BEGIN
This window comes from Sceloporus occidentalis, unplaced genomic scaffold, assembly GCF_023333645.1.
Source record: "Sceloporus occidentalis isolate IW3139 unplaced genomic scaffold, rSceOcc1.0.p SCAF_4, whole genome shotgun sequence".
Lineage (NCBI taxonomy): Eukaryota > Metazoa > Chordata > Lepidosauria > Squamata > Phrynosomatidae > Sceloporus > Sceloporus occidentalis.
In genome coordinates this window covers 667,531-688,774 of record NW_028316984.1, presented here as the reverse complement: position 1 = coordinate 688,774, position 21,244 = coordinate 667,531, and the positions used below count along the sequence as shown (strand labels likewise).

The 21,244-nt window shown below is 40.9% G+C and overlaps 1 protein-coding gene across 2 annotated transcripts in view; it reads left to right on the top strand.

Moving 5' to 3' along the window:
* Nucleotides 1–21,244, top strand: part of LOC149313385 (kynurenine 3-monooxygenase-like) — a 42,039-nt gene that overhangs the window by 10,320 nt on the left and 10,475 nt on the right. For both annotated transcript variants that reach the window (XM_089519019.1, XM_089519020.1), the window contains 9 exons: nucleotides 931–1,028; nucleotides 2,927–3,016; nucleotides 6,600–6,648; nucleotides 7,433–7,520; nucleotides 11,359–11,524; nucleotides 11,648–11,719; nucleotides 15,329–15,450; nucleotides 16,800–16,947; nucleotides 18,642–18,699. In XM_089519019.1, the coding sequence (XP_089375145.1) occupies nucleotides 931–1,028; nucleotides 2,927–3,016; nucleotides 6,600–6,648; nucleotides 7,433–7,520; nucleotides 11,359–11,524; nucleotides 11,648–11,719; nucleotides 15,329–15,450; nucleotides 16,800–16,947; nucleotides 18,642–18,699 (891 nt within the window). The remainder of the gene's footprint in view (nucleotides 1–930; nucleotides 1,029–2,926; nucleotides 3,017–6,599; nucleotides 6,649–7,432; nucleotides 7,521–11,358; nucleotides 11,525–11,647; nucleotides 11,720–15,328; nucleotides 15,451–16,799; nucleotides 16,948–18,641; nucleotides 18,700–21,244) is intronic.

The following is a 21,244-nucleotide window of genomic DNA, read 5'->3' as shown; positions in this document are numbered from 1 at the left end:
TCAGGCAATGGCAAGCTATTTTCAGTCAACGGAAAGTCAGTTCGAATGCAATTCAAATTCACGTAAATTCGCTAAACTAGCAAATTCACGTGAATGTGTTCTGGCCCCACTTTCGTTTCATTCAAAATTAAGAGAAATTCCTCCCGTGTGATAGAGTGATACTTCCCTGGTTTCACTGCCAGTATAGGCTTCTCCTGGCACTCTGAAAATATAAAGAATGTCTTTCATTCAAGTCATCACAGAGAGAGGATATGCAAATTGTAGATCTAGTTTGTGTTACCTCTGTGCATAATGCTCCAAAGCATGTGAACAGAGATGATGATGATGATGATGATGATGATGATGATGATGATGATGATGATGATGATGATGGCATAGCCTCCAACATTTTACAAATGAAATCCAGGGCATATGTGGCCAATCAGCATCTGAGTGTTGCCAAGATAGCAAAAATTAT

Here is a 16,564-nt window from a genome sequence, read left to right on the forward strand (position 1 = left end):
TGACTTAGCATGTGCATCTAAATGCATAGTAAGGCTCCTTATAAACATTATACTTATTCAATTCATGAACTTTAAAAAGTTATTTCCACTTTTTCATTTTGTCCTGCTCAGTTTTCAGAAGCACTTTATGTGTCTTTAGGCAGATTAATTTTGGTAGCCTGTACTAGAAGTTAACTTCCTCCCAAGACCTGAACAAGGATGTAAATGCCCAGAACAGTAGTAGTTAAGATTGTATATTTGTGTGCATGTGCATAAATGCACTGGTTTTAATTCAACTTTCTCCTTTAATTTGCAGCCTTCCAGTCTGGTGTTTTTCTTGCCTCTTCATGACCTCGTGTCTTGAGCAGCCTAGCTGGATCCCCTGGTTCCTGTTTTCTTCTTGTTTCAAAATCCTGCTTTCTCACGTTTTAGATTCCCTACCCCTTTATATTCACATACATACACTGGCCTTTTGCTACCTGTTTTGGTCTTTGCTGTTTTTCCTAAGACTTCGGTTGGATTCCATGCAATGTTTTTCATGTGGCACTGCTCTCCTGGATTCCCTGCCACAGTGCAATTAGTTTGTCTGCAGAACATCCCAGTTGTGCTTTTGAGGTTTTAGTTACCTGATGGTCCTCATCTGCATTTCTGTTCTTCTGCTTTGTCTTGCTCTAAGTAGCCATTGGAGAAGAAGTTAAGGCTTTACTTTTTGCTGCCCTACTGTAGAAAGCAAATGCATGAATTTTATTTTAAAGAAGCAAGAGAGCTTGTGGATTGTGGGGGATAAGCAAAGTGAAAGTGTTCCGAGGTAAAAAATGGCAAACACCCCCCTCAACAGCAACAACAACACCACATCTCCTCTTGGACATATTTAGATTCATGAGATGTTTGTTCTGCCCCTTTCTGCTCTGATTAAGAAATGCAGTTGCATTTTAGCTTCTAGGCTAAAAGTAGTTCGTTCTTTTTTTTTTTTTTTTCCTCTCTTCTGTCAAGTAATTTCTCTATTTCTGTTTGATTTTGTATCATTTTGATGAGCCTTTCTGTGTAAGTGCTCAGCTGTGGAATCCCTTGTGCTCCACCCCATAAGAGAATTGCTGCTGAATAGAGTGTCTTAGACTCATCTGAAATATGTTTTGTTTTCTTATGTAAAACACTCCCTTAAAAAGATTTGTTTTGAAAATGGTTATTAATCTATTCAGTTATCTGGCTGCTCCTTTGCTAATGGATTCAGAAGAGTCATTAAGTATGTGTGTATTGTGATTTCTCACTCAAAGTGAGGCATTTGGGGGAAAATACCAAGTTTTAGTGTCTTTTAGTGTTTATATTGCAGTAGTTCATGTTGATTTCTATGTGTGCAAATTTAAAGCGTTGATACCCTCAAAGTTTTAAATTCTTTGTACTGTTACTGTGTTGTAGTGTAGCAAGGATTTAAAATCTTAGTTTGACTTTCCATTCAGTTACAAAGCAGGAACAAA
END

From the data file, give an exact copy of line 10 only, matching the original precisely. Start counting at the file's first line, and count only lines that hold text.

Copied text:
Here is a 16,564-nt window from a genome sequence, read left to right on the forward strand (position 1 = left end):